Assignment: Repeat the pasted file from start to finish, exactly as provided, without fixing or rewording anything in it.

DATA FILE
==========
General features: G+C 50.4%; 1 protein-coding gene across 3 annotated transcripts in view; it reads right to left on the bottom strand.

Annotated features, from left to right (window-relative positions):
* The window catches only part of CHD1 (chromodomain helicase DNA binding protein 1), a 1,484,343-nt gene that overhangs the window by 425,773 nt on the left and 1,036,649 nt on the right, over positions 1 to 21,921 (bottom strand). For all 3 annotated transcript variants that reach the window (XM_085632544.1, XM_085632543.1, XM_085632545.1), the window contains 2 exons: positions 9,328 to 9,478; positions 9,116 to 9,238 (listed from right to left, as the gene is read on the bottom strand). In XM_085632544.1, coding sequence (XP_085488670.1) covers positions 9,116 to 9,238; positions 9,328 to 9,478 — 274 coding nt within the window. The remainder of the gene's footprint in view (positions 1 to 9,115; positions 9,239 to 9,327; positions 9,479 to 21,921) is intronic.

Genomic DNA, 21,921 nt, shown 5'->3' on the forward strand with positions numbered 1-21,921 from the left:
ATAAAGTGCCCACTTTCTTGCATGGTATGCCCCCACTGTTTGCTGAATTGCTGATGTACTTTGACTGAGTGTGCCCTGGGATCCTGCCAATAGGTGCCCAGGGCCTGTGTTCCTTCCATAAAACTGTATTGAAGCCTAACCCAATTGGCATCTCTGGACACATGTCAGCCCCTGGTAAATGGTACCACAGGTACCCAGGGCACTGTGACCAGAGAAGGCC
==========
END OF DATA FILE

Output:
General features: G+C 50.4%; 1 protein-coding gene across 3 annotated transcripts in view; it reads right to left on the bottom strand.

Annotated features, from left to right (window-relative positions):
* The window catches only part of CHD1 (chromodomain helicase DNA binding protein 1), a 1,484,343-nt gene that overhangs the window by 425,773 nt on the left and 1,036,649 nt on the right, over positions 1 to 21,921 (bottom strand). For all 3 annotated transcript variants that reach the window (XM_085632544.1, XM_085632543.1, XM_085632545.1), the window contains 2 exons: positions 9,328 to 9,478; positions 9,116 to 9,238 (listed from right to left, as the gene is read on the bottom strand). In XM_085632544.1, coding sequence (XP_085488670.1) covers positions 9,116 to 9,238; positions 9,328 to 9,478 — 274 coding nt within the window. The remainder of the gene's footprint in view (positions 1 to 9,115; positions 9,239 to 9,327; positions 9,479 to 21,921) is intronic.

Genomic DNA, 21,921 nt, shown 5'->3' on the forward strand with positions numbered 1-21,921 from the left:
ATAAAGTGCCCACTTTCTTGCATGGTATGCCCCCACTGTTTGCTGAATTGCTGATGTACTTTGACTGAGTGTGCCCTGGGATCCTGCCAATAGGTGCCCAGGGCCTGTGTTCCTTCCATAAAACTGTATTGAAGCCTAACCCAATTGGCATCTCTGGACACATGTCAGCCCCTGGTAAATGGTACCACAGGTACCCAGGGCACTGTGACCAGAGAAGGCC